Allo Communications will be improving its notification system as it begins work in new neighborhoods this spring and summer.
In addition to the door hangers it has been using, the company will send out mail notifications, announce new areas on social media and work with neighborhood and homeowner associations, David Young, the city's fiber right-of-way manager, said in a report to the Lincoln City Council last week.
The city has received some complaints about the mess Allo subcontractors left during the winter when they could no longer do dirt work and about placement of boxes, Young said.
But the biggest issue has been communication, he told the council at a meeting.
“They have recognized that the major shortcoming has been communication and are working to correct it,” Young said.
Allo will begin rolling out its new communication strategies in March, said CEO Brad Moline.
Within a few weeks, about 26,000 Lincoln homes should be within the Allo conduit system. During the work, the city had reports of two major water mains damaged because of Allo construction, 10 smaller water service lines to homes or businesses, three sewer mains and nine sewer service lines.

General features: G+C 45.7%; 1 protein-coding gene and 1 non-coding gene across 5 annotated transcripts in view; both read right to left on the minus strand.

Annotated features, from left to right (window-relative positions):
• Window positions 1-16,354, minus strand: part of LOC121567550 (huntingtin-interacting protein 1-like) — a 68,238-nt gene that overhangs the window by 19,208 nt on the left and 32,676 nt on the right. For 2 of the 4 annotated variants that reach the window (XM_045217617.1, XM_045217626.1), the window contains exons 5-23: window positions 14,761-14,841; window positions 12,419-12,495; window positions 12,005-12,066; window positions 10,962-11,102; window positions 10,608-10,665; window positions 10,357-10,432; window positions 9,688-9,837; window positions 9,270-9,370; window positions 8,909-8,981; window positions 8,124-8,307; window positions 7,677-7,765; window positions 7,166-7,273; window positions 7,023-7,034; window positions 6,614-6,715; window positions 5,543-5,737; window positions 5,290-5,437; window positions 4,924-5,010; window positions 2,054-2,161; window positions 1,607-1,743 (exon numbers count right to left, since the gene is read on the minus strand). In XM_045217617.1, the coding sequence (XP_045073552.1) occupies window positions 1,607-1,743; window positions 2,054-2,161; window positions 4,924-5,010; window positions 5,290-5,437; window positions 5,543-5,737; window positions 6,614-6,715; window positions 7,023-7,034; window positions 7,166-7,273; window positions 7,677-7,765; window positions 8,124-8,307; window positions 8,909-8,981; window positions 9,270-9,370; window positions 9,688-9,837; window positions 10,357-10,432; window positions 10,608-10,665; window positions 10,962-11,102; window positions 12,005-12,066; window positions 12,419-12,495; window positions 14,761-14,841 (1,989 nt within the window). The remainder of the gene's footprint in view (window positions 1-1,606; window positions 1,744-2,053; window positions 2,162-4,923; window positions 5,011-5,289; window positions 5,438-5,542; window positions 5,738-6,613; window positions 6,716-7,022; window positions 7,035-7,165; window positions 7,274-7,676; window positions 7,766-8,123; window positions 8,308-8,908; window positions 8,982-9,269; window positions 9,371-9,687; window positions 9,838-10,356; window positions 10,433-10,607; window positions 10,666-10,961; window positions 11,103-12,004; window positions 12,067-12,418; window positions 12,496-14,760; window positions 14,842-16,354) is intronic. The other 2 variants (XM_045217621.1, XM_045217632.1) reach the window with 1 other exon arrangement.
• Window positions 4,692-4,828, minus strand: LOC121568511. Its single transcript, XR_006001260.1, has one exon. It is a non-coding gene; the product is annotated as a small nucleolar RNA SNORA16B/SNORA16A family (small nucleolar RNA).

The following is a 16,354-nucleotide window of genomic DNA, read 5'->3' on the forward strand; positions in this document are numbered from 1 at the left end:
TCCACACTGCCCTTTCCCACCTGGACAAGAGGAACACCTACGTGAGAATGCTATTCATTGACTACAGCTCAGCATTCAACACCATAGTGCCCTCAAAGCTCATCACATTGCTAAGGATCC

That’s an average of fewer than two hits for every 1,000 homes passed -- not perfect, but a good record, Young said.
The company is 120 days out from having conduit in all of southeast Lincoln, he said.
City Councilman Jon Camp said he heard concerns about the aesthetics and placement of some boxes. People “don’t want to look out their picture window and see it,” he said. Often, it's just a matter of moving the box 10 or 15 feet, he said.
Councilman Roy Christensen, who now has Allo service at his home, said he had an issue with some of the construction but didn’t complain about it.
“They parked two track vehicles on my front yard, but in the easement. It would have been nice if they had told me beforehand they were going to do that.
"I would have appreciated being told they were going to have big equipment in my yard," he said.
Allo Communications contractors work in neighborhoods from six to 12 weeks, putting in the conduit pipe, pulling their fiber through, then connecting the fiber to homes that want service, Young said.